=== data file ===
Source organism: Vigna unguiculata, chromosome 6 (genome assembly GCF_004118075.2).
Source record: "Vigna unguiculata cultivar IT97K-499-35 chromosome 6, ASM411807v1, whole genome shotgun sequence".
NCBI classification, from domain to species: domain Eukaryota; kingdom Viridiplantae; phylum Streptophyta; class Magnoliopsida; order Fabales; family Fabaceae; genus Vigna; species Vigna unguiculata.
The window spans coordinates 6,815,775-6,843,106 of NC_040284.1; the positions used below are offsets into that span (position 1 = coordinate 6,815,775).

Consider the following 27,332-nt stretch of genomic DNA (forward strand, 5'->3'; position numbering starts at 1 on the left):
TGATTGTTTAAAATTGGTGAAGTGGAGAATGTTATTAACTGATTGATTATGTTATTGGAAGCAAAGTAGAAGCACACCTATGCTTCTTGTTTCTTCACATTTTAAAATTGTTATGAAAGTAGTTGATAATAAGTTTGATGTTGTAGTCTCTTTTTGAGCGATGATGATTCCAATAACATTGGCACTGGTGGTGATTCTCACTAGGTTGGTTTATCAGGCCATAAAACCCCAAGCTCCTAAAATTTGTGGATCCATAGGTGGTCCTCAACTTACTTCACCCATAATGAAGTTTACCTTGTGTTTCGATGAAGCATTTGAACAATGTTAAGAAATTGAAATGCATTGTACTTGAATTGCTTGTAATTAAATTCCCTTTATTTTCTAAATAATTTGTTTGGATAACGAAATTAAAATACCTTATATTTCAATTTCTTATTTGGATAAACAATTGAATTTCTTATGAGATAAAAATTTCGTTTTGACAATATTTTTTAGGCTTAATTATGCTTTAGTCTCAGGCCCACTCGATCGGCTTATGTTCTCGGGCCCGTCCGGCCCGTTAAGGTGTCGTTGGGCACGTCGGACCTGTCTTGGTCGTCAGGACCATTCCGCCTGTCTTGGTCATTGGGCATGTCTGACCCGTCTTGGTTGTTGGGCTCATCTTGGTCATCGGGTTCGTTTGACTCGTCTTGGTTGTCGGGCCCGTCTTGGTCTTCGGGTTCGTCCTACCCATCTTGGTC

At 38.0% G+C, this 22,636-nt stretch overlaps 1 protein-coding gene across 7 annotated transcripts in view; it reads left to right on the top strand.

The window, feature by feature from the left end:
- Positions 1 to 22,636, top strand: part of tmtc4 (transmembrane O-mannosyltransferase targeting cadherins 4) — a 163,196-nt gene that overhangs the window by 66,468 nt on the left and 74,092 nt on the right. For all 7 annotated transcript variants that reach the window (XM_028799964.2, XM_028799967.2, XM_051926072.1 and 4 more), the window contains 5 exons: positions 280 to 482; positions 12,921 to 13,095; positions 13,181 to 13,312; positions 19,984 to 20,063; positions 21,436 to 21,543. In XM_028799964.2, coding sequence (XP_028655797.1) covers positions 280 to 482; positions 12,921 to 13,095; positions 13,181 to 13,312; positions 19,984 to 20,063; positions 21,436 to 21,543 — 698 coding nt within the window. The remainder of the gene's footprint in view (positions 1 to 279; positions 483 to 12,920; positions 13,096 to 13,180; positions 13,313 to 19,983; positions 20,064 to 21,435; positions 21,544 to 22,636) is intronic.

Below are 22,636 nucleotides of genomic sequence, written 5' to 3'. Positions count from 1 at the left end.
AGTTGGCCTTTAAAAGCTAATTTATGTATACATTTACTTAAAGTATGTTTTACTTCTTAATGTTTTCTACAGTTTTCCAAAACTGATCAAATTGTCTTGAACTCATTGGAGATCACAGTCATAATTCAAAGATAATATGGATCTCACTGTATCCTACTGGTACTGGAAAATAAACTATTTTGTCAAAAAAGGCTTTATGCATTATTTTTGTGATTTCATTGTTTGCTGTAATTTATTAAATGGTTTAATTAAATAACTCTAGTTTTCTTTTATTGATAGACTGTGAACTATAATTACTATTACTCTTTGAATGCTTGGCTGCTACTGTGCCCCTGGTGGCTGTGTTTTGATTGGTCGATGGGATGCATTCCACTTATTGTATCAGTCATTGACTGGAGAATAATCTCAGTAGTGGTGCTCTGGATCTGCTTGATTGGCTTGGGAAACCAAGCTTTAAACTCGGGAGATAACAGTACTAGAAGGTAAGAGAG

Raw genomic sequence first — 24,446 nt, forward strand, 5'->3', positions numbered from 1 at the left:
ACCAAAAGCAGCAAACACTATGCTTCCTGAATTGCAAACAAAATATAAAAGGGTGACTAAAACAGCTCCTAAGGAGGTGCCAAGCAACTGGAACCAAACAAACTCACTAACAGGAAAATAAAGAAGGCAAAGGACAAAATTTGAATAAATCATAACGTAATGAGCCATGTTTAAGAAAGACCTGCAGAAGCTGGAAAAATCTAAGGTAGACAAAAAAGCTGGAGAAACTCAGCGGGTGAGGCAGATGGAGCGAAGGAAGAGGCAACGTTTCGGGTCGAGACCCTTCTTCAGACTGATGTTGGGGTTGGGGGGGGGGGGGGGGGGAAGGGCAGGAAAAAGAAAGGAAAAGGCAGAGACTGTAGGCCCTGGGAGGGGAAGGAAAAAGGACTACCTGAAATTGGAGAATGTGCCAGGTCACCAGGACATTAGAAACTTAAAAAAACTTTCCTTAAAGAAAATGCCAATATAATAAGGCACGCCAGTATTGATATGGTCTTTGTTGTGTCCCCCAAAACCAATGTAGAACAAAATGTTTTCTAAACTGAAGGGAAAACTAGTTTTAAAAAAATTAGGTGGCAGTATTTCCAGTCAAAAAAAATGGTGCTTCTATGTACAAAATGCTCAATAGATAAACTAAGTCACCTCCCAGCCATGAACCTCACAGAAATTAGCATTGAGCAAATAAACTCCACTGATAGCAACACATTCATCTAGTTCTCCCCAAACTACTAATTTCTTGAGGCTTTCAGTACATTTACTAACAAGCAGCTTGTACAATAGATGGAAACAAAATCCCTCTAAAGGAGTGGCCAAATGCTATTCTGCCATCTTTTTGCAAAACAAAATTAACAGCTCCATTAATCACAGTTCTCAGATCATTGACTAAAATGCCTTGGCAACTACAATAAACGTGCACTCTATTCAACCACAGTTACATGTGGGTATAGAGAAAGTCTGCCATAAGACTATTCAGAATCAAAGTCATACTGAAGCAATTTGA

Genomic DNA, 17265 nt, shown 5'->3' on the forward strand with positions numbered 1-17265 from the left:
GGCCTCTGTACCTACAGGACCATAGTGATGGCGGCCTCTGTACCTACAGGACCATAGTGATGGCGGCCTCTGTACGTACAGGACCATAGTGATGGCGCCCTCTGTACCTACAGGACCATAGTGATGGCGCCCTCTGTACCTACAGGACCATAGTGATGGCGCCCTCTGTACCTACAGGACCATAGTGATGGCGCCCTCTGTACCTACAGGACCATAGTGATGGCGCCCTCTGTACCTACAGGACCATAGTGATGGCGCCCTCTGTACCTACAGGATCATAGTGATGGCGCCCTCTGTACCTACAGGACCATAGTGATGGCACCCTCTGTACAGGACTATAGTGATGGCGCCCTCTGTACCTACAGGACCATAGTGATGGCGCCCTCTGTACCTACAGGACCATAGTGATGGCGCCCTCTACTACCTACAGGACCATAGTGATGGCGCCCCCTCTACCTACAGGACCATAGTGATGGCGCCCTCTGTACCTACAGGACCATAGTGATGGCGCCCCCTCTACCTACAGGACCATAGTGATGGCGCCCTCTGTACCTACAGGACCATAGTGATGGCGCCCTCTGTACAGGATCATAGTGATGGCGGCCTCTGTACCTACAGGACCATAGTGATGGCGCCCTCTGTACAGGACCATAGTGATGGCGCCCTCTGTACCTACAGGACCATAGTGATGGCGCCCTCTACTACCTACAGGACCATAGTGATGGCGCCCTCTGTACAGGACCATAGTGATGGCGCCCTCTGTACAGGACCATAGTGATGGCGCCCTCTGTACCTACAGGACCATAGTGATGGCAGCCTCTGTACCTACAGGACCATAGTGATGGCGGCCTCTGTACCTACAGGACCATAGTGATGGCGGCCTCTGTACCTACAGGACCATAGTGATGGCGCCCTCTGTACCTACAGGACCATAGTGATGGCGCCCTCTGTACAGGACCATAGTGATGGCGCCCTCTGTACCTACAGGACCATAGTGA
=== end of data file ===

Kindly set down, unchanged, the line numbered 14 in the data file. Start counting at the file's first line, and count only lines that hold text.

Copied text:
Genomic DNA, 17265 nt, shown 5'->3' on the forward strand with positions numbered 1-17265 from the left: